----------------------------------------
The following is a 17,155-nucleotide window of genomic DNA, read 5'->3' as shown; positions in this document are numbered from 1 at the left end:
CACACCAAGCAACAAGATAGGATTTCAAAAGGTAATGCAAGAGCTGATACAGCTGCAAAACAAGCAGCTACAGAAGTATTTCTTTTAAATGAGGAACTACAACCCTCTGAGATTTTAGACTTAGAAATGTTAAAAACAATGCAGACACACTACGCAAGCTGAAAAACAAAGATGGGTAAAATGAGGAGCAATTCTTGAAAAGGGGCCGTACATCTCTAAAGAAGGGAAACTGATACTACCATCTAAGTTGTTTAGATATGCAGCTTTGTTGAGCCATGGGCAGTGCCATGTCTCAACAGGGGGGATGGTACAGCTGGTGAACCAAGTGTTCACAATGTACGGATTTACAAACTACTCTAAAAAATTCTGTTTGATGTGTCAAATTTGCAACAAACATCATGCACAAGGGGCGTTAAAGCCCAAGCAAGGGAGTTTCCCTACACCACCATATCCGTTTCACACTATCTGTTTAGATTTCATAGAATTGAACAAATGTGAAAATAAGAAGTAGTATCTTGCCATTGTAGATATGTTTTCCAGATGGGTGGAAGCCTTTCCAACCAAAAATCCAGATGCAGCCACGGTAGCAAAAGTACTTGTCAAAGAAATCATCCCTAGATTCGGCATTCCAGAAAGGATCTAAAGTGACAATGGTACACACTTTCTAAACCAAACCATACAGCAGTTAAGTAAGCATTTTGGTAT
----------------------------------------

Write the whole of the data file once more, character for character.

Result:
The following is a 17,155-nucleotide window of genomic DNA, read 5'->3' as shown; positions in this document are numbered from 1 at the left end:
CACACCAAGCAACAAGATAGGATTTCAAAAGGTAATGCAAGAGCTGATACAGCTGCAAAACAAGCAGCTACAGAAGTATTTCTTTTAAATGAGGAACTACAACCCTCTGAGATTTTAGACTTAGAAATGTTAAAAACAATGCAGACACACTACGCAAGCTGAAAAACAAAGATGGGTAAAATGAGGAGCAATTCTTGAAAAGGGGCCGTACATCTCTAAAGAAGGGAAACTGATACTACCATCTAAGTTGTTTAGATATGCAGCTTTGTTGAGCCATGGGCAGTGCCATGTCTCAACAGGGGGGATGGTACAGCTGGTGAACCAAGTGTTCACAATGTACGGATTTACAAACTACTCTAAAAAATTCTGTTTGATGTGTCAAATTTGCAACAAACATCATGCACAAGGGGCGTTAAAGCCCAAGCAAGGGAGTTTCCCTACACCACCATATCCGTTTCACACTATCTGTTTAGATTTCATAGAATTGAACAAATGTGAAAATAAGAAGTAGTATCTTGCCATTGTAGATATGTTTTCCAGATGGGTGGAAGCCTTTCCAACCAAAAATCCAGATGCAGCCACGGTAGCAAAAGTACTTGTCAAAGAAATCATCCCTAGATTCGGCATTCCAGAAAGGATCTAAAGTGACAATGGTACACACTTTCTAAACCAAACCATACAGCAGTTAAGTAAGCATTTTGGTAT